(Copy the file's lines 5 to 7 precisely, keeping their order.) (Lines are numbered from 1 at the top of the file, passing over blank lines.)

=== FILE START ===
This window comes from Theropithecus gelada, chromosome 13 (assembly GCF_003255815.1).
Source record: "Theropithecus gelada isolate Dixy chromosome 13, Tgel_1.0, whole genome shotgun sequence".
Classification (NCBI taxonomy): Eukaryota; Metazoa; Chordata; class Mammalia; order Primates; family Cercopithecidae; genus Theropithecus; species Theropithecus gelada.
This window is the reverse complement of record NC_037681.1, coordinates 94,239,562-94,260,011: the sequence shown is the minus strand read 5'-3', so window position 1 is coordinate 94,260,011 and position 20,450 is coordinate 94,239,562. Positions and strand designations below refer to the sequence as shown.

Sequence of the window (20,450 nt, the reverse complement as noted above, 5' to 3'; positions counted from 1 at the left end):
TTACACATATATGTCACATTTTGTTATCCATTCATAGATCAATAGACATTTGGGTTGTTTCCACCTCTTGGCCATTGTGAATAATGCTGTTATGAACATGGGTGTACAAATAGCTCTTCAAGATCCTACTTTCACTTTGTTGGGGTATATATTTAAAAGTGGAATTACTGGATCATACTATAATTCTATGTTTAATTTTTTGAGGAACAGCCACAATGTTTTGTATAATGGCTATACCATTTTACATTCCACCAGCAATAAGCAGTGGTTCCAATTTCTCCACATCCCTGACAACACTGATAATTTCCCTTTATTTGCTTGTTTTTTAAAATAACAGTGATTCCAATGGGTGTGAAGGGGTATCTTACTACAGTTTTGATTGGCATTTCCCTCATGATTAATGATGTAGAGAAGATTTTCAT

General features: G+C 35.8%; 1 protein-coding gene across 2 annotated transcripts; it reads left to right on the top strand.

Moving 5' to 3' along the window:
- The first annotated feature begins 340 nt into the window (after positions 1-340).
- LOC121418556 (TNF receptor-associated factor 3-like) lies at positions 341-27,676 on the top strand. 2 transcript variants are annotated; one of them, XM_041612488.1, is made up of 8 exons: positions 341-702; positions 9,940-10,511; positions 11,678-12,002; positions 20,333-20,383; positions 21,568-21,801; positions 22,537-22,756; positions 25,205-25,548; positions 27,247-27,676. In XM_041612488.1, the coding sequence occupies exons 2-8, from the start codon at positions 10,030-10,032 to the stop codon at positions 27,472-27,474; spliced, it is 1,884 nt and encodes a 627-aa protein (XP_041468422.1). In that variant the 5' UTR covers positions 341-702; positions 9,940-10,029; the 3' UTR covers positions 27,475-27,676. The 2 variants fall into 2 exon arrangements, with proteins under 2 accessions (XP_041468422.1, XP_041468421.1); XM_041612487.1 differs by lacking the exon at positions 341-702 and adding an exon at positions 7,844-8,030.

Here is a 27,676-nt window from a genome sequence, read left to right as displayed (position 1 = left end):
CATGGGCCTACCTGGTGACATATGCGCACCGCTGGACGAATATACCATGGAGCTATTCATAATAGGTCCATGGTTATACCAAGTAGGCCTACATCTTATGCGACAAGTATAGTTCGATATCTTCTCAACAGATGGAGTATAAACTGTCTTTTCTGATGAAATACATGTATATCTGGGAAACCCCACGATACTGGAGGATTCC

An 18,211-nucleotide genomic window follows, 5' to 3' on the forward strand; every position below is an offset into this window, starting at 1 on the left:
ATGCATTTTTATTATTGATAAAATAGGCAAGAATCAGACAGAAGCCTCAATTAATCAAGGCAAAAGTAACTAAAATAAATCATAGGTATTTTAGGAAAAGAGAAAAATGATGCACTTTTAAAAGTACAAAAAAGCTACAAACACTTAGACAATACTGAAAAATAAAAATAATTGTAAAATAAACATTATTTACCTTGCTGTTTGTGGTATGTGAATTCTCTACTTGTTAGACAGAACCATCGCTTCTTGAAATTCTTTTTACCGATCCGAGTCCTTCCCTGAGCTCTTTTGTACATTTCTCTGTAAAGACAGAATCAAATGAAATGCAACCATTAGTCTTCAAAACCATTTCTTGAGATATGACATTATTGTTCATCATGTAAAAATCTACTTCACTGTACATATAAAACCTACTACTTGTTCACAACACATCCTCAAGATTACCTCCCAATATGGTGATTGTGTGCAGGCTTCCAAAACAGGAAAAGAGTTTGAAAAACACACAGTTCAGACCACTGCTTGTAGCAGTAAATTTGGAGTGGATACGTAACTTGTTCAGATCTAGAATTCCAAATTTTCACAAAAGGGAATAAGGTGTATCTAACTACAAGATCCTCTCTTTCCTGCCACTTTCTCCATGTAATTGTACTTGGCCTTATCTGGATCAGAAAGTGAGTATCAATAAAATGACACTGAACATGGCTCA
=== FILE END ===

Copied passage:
Sequence of the window (20,450 nt, the reverse complement as noted above, 5' to 3'; positions counted from 1 at the left end):
TTACACATATATGTCACATTTTGTTATCCATTCATAGATCAATAGACATTTGGGTTGTTTCCACCTCTTGGCCATTGTGAATAATGCTGTTATGAACATGGGTGTACAAATAGCTCTTCAAGATCCTACTTTCACTTTGTTGGGGTATATATTTAAAAGTGGAATTACTGGATCATACTATAATTCTATGTTTAATTTTTTGAGGAACAGCCACAATGTTTTGTATAATGGCTATACCATTTTACATTCCACCAGCAATAAGCAGTGGTTCCAATTTCTCCACATCCCTGACAACACTGATAATTTCCCTTTATTTGCTTGTTTTTTAAAATAACAGTGATTCCAATGGGTGTGAAGGGGTATCTTACTACAGTTTTGATTGGCATTTCCCTCATGATTAATGATGTAGAGAAGATTTTCAT

General features: G+C 35.8%; 1 protein-coding gene across 2 annotated transcripts; it reads left to right on the top strand.